iGaming Business - 30 October 2019
Swedish gaming regulator Spelinspektionen is being as tenacious as ever in the face of an ongoing dispute with Svenska Spel’s land-based subsidiary Casino Cosmopol. The regulator is appealing an administrative court ruling that reduced a regulatory penalty against the casino from SEK8m to SEK3m. The court upheld Spelinspektionen’s decision to fine the operator but found the violations deserving of a lower penalty. The operator was fined for failing to carry out adequate checks on high-rollers, which Spelinspektionen claims amounted to “serious and systematic violations of gaming regulations”. It may be that legal precedent is yet to catch up with Europe’s evolving attitude towards responsible gambling. (HGS)
Gaming Intelligence - 30 October 2019
An overhaul of Finland’s gambling regulations is looking ever more likely. The country’s competition and consumer authority has questioned current oversight of the state-run monopoly Veikkaus, albeit without going as far as to suggest all-out liberalisation. The authority’s first in a series of reports about the market points out that most European nations either operate a licensing system only, or work in tandem with a monopoly. Norway is the only other European nation with a gambling monopoly. Veikkaus has pledged to tighten responsible gambling controls, but a survey commissioned by affiliate Kasino Curt in September uncovered waning public support for the operator. (HGS)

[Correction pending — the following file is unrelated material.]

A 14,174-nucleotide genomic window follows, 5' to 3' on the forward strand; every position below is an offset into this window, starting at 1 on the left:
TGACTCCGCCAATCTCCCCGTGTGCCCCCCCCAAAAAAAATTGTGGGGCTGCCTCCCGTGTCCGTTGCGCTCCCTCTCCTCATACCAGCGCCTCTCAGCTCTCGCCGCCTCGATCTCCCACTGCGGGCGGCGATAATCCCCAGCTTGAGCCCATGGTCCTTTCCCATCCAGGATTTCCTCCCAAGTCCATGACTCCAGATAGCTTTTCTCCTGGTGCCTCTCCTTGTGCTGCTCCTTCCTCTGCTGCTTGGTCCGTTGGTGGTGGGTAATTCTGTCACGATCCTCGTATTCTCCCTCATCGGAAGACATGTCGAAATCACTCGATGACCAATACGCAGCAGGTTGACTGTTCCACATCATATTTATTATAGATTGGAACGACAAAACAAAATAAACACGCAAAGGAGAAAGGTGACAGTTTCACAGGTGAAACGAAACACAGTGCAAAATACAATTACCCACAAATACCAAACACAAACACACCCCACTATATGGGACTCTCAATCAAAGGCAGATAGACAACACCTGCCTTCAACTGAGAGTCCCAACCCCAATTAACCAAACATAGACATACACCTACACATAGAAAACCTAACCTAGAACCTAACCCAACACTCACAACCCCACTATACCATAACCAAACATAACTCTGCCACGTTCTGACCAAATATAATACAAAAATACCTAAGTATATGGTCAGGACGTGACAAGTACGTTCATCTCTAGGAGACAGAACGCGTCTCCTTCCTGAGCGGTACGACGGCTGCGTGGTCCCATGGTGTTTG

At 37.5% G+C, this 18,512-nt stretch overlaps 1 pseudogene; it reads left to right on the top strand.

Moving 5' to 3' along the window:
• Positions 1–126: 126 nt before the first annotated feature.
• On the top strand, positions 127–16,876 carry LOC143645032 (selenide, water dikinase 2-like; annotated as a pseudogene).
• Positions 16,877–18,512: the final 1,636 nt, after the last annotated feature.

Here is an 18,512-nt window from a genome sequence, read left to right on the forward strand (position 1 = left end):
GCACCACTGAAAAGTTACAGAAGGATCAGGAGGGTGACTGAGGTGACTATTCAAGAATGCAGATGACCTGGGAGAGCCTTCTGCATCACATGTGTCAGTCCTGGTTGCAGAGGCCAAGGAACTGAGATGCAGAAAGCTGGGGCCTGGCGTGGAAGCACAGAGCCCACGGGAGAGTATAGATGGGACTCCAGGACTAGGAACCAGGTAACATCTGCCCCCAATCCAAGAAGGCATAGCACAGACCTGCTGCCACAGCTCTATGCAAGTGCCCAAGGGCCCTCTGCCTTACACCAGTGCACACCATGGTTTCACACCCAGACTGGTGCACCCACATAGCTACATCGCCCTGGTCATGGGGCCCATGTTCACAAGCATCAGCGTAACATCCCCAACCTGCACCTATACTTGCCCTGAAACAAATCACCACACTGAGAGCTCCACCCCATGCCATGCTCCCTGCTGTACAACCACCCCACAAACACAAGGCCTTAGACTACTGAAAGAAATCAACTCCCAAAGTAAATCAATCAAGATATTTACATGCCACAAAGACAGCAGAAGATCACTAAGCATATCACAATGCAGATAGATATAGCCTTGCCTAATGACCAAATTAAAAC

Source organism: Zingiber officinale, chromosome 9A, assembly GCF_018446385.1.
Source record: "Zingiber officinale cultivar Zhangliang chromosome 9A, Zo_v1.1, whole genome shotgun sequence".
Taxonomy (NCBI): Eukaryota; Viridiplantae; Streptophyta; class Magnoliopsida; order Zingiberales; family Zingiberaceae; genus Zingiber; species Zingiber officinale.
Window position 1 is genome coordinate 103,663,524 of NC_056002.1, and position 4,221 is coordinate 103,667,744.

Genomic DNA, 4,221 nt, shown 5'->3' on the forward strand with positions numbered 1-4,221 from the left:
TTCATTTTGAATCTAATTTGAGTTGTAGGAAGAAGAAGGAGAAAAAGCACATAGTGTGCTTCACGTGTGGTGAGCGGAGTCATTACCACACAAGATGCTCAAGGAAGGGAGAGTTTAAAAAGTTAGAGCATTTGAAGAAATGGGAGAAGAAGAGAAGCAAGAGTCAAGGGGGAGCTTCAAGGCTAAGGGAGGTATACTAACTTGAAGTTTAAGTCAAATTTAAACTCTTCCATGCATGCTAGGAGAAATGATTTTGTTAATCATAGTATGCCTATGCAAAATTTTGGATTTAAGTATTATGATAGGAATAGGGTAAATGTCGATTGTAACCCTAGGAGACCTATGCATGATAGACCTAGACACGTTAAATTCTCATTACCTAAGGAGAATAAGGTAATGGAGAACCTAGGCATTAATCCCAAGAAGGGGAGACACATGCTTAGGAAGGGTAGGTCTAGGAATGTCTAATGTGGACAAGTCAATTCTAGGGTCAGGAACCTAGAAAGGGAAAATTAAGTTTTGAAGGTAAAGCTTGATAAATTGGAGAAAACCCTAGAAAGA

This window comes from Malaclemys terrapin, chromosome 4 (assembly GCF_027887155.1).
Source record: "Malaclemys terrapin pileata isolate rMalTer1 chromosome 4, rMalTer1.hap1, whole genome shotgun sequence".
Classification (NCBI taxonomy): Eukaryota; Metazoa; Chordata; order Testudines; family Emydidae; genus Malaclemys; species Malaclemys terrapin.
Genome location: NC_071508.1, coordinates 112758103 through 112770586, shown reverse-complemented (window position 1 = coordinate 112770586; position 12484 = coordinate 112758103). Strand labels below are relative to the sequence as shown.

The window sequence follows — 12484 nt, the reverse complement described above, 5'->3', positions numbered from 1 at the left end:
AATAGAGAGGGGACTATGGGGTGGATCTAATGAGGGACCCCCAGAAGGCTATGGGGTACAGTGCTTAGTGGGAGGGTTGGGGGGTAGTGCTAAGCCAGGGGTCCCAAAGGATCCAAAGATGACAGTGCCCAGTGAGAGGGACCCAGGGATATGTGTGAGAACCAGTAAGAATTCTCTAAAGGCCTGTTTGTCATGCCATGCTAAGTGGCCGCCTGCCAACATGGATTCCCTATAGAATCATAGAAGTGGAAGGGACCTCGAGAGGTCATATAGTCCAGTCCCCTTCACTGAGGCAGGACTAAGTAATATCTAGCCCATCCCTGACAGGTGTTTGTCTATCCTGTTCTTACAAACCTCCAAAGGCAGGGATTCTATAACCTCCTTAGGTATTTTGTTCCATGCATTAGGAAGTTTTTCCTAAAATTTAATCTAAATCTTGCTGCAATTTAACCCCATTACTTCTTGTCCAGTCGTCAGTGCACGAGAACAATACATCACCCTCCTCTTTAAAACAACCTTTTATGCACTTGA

Lexology - 28 October 2019
Recent changes in the law in Russia have clarified the legality of “Interactive Bets”. Online gambling was specifically banned in 2006, but in 2014 a concept of “Interactive Bets” was introduced; these were specifically excepted from the ban. Unfortunately, these bets were not well described, with some thinking that online betting might be allowed, but others viewing them more conservatively as only being financial bets.
In July, a law was passed that clarified that the term did refer to betting and stated that it was to be the only exception allowed to the general online gambling ban. Interestingly, the recent amendment described the identification required of customers: online betting operators only need to do a basic check, whereas land-based bookmakers are required to carry out a full check. (AT)
Gambling Insider - 28 October 2019
GVC Holdings’ bookie Ladbrokes has escaped a fine from Britain’s Gambling Commission (GC) after a customer stole a total of around £1m from five separate victims to fund his gambling addiction. The operator is understood to have reimbursed the victims to the tune of £975,000. Following an investigation, the GC reasoned that a fine was unnecessary as the operator had reported all details of the incident. However, The GC has provided Ladbrokes with advice on the use of NDAs after it was reported to have asked the victims to drop their complaints as part of the reimbursement deal. It feels like a softening of the GC’s stance after a slew of substantial fines. Perhaps it feels it’s made its point. (HGS)
Gambling Insider - 14 October 2019
Gambling companies, as well as tobacco and alcohol firms, have been ruled out of sponsoring West Ham United Football Club’s home ground, London Stadium, despite it suffering mounting losses of between £25m and £30m per year for lack of a sponsor. As part of the London 2012 Olympic site, the stadium is owned by the London Legacy Development Corporation. Vodafone had been lined up for a £20m six-year naming deal but pulled out in 2017. Weirdly, given the prominence of the site and its tenant, the stadium has remained unsponsored ever since. Meanwhile, this summer, Betway signed a six-year shirt sponsorship deal with West Ham. (HGS)
This report is edited by Andrew Tottenham and Justin Martin
Tottenham & Co
232 Cranmer Court
London SW3 3HD, UK